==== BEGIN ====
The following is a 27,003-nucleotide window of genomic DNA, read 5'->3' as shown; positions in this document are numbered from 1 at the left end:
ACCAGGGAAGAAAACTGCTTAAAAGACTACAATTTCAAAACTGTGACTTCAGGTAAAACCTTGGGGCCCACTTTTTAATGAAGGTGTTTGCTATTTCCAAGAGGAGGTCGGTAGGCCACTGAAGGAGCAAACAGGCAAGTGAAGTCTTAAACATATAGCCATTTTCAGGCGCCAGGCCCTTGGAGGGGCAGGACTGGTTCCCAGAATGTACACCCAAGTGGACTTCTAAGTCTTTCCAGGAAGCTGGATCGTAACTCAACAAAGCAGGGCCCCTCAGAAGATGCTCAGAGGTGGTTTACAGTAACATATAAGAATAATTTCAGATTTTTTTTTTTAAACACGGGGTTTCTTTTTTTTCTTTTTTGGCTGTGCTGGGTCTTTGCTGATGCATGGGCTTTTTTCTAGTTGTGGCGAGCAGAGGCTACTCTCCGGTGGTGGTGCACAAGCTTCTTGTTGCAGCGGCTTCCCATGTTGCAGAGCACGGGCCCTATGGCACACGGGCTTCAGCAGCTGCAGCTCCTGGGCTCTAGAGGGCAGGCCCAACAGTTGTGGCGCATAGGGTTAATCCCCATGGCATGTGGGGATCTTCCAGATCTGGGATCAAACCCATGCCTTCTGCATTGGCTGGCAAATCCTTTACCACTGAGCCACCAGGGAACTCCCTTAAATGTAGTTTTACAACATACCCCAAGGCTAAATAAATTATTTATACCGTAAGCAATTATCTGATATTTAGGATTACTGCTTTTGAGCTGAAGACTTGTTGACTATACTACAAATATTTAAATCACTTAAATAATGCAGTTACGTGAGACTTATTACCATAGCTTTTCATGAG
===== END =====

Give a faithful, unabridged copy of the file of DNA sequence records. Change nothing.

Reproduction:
The following is a 27,003-nucleotide window of genomic DNA, read 5'->3' as shown; positions in this document are numbered from 1 at the left end:
ACCAGGGAAGAAAACTGCTTAAAAGACTACAATTTCAAAACTGTGACTTCAGGTAAAACCTTGGGGCCCACTTTTTAATGAAGGTGTTTGCTATTTCCAAGAGGAGGTCGGTAGGCCACTGAAGGAGCAAACAGGCAAGTGAAGTCTTAAACATATAGCCATTTTCAGGCGCCAGGCCCTTGGAGGGGCAGGACTGGTTCCCAGAATGTACACCCAAGTGGACTTCTAAGTCTTTCCAGGAAGCTGGATCGTAACTCAACAAAGCAGGGCCCCTCAGAAGATGCTCAGAGGTGGTTTACAGTAACATATAAGAATAATTTCAGATTTTTTTTTTTAAACACGGGGTTTCTTTTTTTTCTTTTTTGGCTGTGCTGGGTCTTTGCTGATGCATGGGCTTTTTTCTAGTTGTGGCGAGCAGAGGCTACTCTCCGGTGGTGGTGCACAAGCTTCTTGTTGCAGCGGCTTCCCATGTTGCAGAGCACGGGCCCTATGGCACACGGGCTTCAGCAGCTGCAGCTCCTGGGCTCTAGAGGGCAGGCCCAACAGTTGTGGCGCATAGGGTTAATCCCCATGGCATGTGGGGATCTTCCAGATCTGGGATCAAACCCATGCCTTCTGCATTGGCTGGCAAATCCTTTACCACTGAGCCACCAGGGAACTCCCTTAAATGTAGTTTTACAACATACCCCAAGGCTAAATAAATTATTTATACCGTAAGCAATTATCTGATATTTAGGATTACTGCTTTTGAGCTGAAGACTTGTTGACTATACTACAAATATTTAAATCACTTAAATAATGCAGTTACGTGAGACTTATTACCATAGCTTTTCATGAG